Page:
How to Convert Video AVI to a UDF File in Microsoft

Updated July 19, 2017

Universal Disk Format (UDF) is a file system that is used when burning storage media such as CDs and DVDs. Unlike other CD/DVD file systems, UDF allows you to edit or delete the data that you may have previously burnt. Audio Video Interleaved (AVI) is a file format used to store video. You can convert an AVI file from an existing file system (NTFS or FAT32) to the UDF system by burning it onto a DVD. You can use the built-in disk-burning utility that comes with operating systems such as Microsoft Windows 7 and Microsoft Windows Vista to complete this task.

Insert a blank DVD into your computer's DVD writer. After the "AutoPlay" menu pops up, select the "Burn files to disc" option.

Name the DVD that you about to create when prompted and click "Next"

Select the "Live Files System" option by clicking the radio button next to it. Do not use the "Mastered" option. Only the "Live File System" option allows you to burn files in the UDF system.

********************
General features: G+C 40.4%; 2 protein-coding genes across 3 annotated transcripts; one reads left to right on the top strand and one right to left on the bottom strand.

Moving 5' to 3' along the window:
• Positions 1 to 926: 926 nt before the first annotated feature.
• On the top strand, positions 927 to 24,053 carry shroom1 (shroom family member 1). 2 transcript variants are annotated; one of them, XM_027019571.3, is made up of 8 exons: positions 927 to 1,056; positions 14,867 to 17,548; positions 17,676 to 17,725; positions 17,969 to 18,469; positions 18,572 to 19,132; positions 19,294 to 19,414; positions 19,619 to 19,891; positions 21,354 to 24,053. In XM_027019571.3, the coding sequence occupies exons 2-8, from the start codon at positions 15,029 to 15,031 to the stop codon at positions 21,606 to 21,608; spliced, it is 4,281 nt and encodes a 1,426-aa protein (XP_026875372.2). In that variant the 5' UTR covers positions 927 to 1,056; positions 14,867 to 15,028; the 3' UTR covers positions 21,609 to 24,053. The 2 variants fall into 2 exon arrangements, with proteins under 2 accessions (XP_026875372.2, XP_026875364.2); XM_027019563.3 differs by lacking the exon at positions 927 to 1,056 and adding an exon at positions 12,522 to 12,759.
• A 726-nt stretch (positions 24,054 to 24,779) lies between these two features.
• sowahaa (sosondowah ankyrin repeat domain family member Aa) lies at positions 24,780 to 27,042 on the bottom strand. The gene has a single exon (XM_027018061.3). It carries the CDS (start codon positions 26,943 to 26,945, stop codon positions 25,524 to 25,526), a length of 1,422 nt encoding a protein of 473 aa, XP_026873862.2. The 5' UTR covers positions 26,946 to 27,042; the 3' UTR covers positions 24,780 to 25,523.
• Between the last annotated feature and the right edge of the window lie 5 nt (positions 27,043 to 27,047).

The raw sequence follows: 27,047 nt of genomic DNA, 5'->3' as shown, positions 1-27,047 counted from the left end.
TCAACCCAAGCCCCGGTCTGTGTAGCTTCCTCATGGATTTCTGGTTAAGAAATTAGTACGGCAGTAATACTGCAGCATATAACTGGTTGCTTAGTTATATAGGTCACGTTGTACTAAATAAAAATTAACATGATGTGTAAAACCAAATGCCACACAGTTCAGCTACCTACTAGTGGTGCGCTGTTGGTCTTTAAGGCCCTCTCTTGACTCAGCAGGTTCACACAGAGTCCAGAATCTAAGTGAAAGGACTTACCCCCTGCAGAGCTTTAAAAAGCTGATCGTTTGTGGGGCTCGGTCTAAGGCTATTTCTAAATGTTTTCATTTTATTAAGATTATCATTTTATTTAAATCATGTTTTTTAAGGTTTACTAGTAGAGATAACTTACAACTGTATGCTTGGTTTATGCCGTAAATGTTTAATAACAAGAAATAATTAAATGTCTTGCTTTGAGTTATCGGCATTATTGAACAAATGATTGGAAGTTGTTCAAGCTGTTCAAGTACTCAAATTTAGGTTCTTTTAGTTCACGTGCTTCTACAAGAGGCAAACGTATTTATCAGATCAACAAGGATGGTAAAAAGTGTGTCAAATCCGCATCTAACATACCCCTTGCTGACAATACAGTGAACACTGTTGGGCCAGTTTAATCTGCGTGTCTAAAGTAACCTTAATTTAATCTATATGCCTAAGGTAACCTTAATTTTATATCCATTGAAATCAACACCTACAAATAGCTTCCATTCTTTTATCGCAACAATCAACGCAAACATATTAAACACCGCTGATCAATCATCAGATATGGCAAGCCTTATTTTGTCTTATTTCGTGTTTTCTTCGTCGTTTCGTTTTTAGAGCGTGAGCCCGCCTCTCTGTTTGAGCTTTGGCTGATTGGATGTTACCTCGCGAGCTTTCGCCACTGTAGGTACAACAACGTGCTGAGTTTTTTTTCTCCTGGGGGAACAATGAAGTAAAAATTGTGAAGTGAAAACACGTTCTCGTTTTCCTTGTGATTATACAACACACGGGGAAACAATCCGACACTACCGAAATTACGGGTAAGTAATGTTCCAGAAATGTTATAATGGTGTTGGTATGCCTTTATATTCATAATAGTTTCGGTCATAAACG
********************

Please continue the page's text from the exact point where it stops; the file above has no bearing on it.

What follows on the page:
Click "Next" and Windows will format the DVD in order to prepare it for burning. After formatting, Windows will open a Windows Explorer window into which you can either drag or copy any AVI file. After dragging or copying the AVI file, Windows will burn it to the DVD in the UDF file system.

Close the session after burning the AVI file to the DVD. To do this, open Windows Explorer, right-click the icon of your DVD writer and select "Close Session." Now you can safely eject the DVD.


Burning an AVI file to a DVD using the UDF file system does not change the file extension of the AVI file. What will change is the file system in which the AVI file is stored. You can still play an AVI file normally after storing it in the UDF file system.

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About the Author

As an ardent tech fan, Andrew Meer loves writing about the latest in computer hardware and software. Since 2006, he has worked as a level designer and programmer for various video game companies. Meer holds a Bachelor of Science in game and simulation programming from DeVry University, California.